The Scottish Executive is expected to back proposals to raise the legal age for buying tobacco to 18, yet retailers in the country believe it won't stop underage smokers.
Increasing the age for purchasing tobacco products is one of a number of recommendations from the Smoking Prevention Working Group.
The report sets out 31 recommendations, mainly aimed at preventing children and young people from starting to smoke and becoming regular smokers.
The possibility of a negative licensing scheme, in which retailers could be banned from selling tobacco products if they are found to repeatedly break the law, was also suggested in the group's report.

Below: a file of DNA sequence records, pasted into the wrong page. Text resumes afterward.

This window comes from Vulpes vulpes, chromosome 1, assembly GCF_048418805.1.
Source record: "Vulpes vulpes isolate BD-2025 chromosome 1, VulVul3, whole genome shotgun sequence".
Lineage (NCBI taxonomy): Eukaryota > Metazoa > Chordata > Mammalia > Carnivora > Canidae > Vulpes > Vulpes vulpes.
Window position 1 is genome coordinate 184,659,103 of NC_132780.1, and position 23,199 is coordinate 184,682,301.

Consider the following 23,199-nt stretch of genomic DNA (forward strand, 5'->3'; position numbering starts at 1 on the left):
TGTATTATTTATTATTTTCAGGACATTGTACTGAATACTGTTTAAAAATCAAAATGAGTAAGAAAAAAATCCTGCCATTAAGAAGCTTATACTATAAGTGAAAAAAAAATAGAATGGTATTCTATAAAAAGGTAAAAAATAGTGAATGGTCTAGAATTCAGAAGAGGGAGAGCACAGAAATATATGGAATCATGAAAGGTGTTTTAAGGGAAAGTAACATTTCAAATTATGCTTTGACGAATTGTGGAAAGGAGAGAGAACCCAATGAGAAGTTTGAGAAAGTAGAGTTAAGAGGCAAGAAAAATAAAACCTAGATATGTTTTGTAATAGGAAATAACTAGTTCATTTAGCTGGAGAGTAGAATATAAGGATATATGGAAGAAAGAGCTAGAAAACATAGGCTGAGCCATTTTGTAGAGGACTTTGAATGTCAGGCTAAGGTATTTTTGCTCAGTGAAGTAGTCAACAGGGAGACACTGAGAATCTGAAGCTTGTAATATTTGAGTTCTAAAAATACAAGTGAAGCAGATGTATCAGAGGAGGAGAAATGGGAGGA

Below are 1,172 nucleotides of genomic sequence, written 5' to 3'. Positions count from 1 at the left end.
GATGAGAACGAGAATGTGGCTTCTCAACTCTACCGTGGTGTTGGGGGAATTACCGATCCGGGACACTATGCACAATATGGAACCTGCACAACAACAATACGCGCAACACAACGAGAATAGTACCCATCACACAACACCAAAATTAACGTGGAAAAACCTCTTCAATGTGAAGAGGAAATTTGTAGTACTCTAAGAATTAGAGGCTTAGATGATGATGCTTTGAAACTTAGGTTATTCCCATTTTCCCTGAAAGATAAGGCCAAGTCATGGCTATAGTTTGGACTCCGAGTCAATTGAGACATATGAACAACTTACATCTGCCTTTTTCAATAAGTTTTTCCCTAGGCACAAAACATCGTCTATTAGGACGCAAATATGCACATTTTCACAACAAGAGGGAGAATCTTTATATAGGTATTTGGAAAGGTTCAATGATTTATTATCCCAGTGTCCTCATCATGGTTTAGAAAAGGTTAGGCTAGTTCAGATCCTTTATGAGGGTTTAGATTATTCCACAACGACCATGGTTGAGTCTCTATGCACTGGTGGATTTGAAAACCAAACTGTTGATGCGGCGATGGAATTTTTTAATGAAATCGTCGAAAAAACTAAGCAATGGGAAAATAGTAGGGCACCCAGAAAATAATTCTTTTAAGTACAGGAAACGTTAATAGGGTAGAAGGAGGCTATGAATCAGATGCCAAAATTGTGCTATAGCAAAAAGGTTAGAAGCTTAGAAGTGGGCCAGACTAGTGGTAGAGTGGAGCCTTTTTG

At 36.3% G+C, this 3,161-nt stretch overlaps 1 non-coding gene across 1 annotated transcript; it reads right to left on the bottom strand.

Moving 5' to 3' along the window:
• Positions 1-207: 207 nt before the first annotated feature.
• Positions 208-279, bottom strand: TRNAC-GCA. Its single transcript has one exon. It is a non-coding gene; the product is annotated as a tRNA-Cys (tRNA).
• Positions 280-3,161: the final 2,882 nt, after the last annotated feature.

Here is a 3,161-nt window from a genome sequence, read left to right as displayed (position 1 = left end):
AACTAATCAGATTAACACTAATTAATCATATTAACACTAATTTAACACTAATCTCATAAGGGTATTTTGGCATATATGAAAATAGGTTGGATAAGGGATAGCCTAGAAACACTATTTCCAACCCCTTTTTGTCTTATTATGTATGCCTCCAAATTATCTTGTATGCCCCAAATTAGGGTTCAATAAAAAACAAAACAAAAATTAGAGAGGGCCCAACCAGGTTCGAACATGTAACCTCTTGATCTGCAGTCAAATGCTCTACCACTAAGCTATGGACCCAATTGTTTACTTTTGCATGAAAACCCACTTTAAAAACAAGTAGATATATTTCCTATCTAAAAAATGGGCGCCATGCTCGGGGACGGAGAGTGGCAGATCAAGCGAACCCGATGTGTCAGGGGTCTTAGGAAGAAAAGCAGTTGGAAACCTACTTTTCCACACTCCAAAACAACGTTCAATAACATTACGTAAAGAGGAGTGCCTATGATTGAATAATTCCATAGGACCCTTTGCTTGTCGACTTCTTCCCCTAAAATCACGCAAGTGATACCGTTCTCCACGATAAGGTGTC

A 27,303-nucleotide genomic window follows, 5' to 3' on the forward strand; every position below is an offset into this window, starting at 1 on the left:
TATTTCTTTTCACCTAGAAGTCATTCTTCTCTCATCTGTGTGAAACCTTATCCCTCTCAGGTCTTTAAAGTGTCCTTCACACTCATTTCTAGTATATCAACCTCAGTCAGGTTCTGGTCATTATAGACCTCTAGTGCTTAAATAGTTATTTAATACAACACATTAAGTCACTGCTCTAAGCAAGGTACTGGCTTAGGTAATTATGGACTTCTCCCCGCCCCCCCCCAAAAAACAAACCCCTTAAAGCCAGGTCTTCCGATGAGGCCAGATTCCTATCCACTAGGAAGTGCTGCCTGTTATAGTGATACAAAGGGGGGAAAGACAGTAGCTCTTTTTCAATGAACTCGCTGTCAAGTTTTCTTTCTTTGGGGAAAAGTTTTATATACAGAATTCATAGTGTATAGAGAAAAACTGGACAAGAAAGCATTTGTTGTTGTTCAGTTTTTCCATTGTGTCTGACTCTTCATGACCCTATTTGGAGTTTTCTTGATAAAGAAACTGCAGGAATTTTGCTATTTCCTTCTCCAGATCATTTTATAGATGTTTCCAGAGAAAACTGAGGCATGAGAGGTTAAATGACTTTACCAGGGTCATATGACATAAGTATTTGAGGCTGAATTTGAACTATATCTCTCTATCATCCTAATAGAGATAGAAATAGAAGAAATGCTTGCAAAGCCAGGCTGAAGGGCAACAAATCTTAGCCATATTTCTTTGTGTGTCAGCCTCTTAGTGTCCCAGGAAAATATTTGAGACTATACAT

However, Scottish Grocers' Federation chief executive John Drummond believes this isn't the solution. "Negative licensing is the wrong answer to the wrong question on the sale of cigarettes by rogue retailers. These proposals do not address the issues of under-investment in trading standards officers to enforce current regulations, or look at the need for a compulsory proof-of-age card which retailers have confidence in."
Retailer Kashif Mohammed, who owns a Spar store in Oakley, Fife, said: "I've nothing against the legal age going up, but the problem won't be solved by simply placing the onus on the retailer. Retailers do have a social responsibility, though, and those who constantly break the law should have their licences taken away."
The Executive will now carry out the necessary steps for introducing the recommendation. Ministers have not yet decided if it will be possible to introduce the proposals before Scotland's election in May 2007.